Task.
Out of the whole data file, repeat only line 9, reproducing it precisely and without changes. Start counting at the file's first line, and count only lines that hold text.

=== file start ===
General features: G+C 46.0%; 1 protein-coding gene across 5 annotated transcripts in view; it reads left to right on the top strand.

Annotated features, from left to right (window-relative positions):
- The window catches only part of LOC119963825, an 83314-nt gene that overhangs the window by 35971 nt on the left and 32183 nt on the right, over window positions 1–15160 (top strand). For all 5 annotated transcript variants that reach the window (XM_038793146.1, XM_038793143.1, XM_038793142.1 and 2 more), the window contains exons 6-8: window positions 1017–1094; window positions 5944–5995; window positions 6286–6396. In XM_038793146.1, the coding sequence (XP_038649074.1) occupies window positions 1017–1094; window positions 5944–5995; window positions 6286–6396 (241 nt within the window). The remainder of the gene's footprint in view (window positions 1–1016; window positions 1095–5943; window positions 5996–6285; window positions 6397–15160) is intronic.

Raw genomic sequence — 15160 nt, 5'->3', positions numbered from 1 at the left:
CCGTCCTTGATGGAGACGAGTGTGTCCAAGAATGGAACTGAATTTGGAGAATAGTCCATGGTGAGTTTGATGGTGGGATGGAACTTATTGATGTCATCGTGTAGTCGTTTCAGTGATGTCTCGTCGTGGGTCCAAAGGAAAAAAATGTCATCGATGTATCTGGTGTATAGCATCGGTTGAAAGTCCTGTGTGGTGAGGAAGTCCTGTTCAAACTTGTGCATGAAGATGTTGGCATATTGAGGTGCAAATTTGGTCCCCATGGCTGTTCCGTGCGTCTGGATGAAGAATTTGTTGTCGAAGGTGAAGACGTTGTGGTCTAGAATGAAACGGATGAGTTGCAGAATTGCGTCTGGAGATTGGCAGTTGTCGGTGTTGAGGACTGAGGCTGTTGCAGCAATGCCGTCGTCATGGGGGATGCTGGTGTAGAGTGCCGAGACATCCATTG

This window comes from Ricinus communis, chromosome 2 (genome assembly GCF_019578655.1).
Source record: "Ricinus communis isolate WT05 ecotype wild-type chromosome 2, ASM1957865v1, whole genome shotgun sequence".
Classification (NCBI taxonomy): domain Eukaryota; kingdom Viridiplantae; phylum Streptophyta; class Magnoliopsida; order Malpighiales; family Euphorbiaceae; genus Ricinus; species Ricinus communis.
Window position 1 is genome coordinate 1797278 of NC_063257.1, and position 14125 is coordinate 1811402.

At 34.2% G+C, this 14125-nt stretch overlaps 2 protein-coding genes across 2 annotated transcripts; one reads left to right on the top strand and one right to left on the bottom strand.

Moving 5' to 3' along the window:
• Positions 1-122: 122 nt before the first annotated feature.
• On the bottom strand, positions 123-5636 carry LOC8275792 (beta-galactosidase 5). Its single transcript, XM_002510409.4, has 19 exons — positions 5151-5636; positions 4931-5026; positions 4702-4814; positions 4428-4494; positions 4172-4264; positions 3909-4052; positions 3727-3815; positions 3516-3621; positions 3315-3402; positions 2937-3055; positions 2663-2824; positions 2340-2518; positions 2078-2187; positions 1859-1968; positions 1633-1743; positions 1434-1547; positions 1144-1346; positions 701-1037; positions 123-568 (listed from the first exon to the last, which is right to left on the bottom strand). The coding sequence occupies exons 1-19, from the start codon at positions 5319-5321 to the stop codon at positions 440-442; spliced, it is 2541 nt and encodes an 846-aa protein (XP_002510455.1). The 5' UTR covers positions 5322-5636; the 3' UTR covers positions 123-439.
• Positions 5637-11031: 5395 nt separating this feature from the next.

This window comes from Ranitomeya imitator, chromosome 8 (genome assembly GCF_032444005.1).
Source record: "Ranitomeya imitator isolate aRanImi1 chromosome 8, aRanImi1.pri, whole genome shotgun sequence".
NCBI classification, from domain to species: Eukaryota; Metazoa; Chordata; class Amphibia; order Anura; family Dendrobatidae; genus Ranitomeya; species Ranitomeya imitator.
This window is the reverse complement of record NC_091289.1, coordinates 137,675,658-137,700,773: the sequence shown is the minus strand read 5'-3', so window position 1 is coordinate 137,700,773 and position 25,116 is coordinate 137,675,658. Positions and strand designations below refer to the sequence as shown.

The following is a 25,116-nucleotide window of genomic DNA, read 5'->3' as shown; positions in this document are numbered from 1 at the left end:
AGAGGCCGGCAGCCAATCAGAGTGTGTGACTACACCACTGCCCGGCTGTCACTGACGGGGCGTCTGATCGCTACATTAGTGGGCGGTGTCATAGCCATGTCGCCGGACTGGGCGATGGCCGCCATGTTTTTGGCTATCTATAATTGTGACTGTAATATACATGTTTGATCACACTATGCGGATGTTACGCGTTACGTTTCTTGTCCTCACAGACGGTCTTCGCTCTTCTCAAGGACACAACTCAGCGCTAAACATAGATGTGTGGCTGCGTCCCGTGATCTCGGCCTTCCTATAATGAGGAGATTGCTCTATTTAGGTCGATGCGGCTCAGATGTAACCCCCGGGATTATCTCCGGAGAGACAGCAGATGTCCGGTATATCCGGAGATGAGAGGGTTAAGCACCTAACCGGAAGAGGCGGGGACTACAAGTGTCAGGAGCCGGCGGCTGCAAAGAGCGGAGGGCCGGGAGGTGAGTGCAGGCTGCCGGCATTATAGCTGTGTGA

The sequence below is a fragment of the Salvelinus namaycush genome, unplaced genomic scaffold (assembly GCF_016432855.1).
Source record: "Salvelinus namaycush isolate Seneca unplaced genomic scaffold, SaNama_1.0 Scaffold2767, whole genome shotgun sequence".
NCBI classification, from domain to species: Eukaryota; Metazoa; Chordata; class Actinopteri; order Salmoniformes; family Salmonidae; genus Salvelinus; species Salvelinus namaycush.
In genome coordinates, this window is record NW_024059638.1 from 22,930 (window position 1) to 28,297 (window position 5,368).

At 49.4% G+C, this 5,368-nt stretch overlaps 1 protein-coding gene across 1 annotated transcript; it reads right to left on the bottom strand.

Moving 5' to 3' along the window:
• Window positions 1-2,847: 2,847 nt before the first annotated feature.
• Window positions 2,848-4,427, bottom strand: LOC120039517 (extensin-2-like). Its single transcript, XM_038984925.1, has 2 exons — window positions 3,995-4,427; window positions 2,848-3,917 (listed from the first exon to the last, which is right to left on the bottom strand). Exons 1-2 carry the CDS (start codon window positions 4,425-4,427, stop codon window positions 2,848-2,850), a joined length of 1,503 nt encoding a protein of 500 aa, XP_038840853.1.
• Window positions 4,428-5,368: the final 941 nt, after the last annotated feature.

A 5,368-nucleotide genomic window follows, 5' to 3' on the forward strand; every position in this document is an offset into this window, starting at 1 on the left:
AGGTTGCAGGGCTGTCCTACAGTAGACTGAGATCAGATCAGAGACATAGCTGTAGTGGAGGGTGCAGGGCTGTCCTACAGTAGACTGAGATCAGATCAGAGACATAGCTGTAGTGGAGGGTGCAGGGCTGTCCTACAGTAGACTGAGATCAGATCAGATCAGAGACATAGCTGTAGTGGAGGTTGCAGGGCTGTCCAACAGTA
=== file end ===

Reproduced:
Window position 1 is genome coordinate 1797278 of NC_063257.1, and position 14125 is coordinate 1811402.